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SCOTT JAGOW: Mom wanted you to eat your veggies and apparently so does the White House. This morning, the agriculture secretary will tell the Senate how great the administration's farm bill is. The President wants to take money away from some farmers and give it to others. Here's Sarah Gardner:
SARAH GARDNER: The administration's bill would cut off support to the wealthiest farmers and reduce total subsidies by about 5 percent.
Agriculture secretary Mike Johanns calls it a more market-oriented approach that addresses some complaints from U.S. trading partners.
But the bill does include serious research and marketing money — about $5 billion — to promote American fruits and vegetables.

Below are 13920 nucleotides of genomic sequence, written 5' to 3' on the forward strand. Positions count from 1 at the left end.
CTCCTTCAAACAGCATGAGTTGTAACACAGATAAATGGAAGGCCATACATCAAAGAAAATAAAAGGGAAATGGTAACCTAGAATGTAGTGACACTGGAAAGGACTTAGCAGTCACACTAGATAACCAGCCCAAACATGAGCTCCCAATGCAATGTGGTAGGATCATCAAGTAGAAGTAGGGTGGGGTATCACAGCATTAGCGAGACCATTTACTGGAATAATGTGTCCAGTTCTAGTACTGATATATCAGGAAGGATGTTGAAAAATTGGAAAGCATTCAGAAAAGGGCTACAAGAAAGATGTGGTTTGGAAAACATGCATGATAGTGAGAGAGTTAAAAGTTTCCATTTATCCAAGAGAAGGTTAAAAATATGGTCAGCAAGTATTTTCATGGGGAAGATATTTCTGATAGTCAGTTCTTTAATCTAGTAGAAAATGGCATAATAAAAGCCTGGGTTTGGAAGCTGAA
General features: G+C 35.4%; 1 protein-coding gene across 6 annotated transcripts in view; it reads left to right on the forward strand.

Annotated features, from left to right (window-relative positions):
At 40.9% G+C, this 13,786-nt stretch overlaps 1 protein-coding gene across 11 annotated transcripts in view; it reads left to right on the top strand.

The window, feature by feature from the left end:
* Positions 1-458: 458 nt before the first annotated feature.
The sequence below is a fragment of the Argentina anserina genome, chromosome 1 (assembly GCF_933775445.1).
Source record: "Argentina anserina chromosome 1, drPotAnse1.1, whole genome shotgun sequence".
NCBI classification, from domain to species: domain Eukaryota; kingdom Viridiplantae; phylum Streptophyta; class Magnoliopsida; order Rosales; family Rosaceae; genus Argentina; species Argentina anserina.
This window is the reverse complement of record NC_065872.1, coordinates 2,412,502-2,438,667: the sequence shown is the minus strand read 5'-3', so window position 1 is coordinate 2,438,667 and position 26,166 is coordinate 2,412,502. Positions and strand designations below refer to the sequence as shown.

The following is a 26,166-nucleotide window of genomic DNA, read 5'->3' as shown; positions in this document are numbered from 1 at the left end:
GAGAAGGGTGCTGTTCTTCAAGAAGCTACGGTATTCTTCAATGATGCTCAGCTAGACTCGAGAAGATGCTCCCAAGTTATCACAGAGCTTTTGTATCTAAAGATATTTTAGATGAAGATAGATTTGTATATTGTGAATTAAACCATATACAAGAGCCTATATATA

Tim Chelling at the Western Growers Association says that's a first for the farm bill.
TIM CHELLING: This is really consistent with the USDA's food pyramid. So you have an occasion here where American farm policy is starting to align with American nutrition policy.
Specialty crops like peaches and broccoli aren't subsidized like commodity crops such as corn and soybeans, but they now represent nearly half of all U.S. farm revenues.
I'm Sarah Gardner for Marketplace.